To add to the Flathead’s extensive trail network throughout the valley, the public can now enjoy almost four additional miles of trails called the Holbrook Overlook near Big Mountain Road, which was recently finished and is the first phase of the 28-mile Taylor-Hellroaring project that will border Whitefish Mountain Resort.
In a collaboration between the United States Forest Service (USFS), the City of Whitefish and the Whitefish Trail, the trail completion triggers the next phase of a larger $400,000 construction project that was approved in 2019 and will utilize federal funding, grants and private donations.
“Their hope is to start the connection to Taylor-Hellroaring, but that’s still a few years out,” said Ron Brandt, the new executive director of Flathead Area Mountain Bikers (FAMB), a trail advocacy nonprofit.
FAMB collaborated with Whitefish Mountain Resort, Whitefish Legacy Partners and other organizations to expand 28 miles of trail northwest of the ski area to add to the network. The project will include commercial logging, fuel reduction and trail building.
Fuel reduction has already begun in the region and stakeholders have been scoping the terrain over the past two years to identify potential trail locations, which Brandt says will likely include four trails, with one connecting to Holbrook.
“It’s going to be a really fun all-around trail for everybody,” Brandt said. “We’re really fortunate to get to access it.”
Separately, FAMB has partnered withs Gateway to Glacier Trails to build the Crystal Cedar trail network, which broke ground last fall. Brandt said a portion of the project was recently finished in the Cedar Flats area as part of a 25-mile project and a timber harvest in the upper region is planned for this fall.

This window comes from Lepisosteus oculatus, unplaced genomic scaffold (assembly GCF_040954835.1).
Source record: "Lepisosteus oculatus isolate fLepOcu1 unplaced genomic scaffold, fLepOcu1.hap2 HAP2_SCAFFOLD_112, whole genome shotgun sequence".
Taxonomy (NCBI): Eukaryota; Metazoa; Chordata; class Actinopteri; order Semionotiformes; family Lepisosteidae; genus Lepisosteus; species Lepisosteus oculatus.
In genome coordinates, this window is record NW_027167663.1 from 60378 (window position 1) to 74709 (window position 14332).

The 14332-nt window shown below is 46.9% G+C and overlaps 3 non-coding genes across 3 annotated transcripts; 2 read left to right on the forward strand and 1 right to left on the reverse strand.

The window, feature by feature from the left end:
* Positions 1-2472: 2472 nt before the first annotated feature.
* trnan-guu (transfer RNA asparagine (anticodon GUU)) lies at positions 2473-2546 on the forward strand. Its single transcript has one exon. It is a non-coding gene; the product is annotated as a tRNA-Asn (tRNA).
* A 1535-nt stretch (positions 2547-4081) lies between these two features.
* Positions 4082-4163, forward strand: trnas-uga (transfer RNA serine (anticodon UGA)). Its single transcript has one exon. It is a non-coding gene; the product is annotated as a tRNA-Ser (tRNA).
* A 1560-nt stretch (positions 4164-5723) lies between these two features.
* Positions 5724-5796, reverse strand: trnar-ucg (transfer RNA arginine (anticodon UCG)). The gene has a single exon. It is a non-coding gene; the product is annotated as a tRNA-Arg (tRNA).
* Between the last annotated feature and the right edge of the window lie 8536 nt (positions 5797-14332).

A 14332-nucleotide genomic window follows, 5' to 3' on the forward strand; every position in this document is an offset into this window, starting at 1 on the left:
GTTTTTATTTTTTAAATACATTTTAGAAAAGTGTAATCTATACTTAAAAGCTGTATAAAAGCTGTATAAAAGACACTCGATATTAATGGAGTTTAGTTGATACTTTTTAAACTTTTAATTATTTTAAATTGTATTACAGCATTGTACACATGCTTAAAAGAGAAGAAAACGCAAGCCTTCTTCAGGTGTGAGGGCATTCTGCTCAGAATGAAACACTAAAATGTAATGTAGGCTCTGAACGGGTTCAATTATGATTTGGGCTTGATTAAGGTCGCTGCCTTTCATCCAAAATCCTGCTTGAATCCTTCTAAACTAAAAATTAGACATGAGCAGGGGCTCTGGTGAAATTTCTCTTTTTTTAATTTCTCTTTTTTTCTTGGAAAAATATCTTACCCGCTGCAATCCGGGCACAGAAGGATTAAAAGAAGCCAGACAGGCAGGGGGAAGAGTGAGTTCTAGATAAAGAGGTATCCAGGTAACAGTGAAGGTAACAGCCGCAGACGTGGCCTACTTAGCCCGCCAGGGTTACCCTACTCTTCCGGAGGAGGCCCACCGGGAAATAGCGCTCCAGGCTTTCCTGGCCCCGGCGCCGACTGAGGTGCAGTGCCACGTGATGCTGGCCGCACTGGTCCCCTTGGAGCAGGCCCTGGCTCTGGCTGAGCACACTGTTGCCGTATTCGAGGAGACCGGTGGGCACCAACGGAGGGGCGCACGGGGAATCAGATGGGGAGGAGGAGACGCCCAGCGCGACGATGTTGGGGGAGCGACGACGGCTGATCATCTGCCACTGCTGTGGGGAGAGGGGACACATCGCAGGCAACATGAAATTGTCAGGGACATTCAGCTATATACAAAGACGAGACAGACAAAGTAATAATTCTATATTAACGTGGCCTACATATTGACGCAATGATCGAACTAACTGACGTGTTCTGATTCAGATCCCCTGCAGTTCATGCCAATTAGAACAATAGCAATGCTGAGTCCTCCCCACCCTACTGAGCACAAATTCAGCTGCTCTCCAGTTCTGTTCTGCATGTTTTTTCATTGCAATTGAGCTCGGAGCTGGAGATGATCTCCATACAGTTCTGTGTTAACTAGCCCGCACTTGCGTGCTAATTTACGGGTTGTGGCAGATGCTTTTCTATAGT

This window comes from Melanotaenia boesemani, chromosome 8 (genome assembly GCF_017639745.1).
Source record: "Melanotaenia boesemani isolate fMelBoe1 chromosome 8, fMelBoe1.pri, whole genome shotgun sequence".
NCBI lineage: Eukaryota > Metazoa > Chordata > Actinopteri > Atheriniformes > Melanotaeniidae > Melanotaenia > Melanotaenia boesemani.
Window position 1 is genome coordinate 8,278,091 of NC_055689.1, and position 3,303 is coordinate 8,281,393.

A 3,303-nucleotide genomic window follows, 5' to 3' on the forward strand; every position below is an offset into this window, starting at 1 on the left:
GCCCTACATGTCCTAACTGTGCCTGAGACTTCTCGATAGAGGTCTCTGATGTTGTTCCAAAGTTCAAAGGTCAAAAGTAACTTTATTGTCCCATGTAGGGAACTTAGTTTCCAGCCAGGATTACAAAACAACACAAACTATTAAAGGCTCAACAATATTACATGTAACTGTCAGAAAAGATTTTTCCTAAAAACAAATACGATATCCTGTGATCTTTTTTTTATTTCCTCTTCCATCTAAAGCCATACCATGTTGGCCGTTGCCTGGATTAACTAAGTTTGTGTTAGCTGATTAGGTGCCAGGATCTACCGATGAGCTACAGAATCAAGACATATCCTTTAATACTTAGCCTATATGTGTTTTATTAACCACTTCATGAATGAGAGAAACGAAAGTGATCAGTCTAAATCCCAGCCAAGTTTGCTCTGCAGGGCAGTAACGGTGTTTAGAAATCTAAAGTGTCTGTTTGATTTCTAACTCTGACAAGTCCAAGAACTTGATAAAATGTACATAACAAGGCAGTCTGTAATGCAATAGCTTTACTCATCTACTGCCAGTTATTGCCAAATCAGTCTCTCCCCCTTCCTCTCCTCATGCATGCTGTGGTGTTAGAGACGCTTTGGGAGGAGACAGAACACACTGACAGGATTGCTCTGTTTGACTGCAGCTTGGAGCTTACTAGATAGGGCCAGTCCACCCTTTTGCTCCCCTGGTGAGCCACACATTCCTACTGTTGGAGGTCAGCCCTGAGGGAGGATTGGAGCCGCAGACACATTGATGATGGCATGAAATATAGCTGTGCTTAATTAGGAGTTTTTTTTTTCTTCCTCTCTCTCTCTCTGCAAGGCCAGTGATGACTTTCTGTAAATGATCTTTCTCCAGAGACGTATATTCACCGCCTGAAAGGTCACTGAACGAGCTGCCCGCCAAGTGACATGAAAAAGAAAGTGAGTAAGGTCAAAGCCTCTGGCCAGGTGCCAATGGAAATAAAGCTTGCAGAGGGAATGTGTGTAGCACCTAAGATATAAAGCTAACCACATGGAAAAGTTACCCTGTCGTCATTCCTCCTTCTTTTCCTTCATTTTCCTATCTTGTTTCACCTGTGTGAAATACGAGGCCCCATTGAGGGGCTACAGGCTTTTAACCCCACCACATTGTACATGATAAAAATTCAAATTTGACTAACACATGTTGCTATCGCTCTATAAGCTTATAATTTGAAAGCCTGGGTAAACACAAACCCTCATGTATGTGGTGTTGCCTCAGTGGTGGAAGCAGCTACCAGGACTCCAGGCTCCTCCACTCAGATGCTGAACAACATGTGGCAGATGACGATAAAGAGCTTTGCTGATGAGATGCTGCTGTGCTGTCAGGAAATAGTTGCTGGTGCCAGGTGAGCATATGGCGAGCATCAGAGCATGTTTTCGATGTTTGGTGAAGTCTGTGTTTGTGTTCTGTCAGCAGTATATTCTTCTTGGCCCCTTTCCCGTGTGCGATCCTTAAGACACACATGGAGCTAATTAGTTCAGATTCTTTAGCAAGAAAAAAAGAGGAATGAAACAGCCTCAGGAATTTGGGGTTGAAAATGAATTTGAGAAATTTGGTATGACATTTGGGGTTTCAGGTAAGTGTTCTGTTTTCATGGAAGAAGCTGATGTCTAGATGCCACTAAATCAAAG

FAMB will send its three-person trail crew to Cedar Flats this fall, which Brandt says has been instrumental to the organization.
“One of the big things that we are doing this year is to focus on our trail crew,” Brandt said. “That’s something I’m personally really proud of and it’s something that touches all user groups – not just mountain bikers.”
As of last week Brandt says the trail crew has cleared 67 miles of trail and more than 250 trees all over the valley. In addition to heavily trafficked trails, the crew has been clearing overgrown areas like Fawn Creek Trail near Doris Lakes, which likely hasn’t been cleared in a decade, and the Alpine 7 trail in the Swan Range, which has significant brush and blowdown from storms.
“We’re really stoked with the work they pull off,” Brandt said. “It’s not a glamourous job.”
Although Brandt only recently began his new role as the executive director, he has been involved with FAMB for the last several years and was on the board of directors at one point. He remembers when the organization was still in its early stages, primarily working on Spencer Mountain, a project that evolved into FAMB.
“We couldn’t do this without our great community that we have to physically help us and financially help,” Brandt said. “That’s one of the great things I’ve always found amazing and has inspired me to come back to this. I remember how small this organization was and how small our budget was – and now we’re able to create jobs in the valley.”
The City of Whitefish, the USFS, and Whitefish Legacy Partners will host a grand opening celebration of the Holbrook Overlook on Thursday, Sept. 8 at 6 p.m. at 2930 Big Mountain Road in Whitefish.
For more information, visit www.flatheadamb.org.
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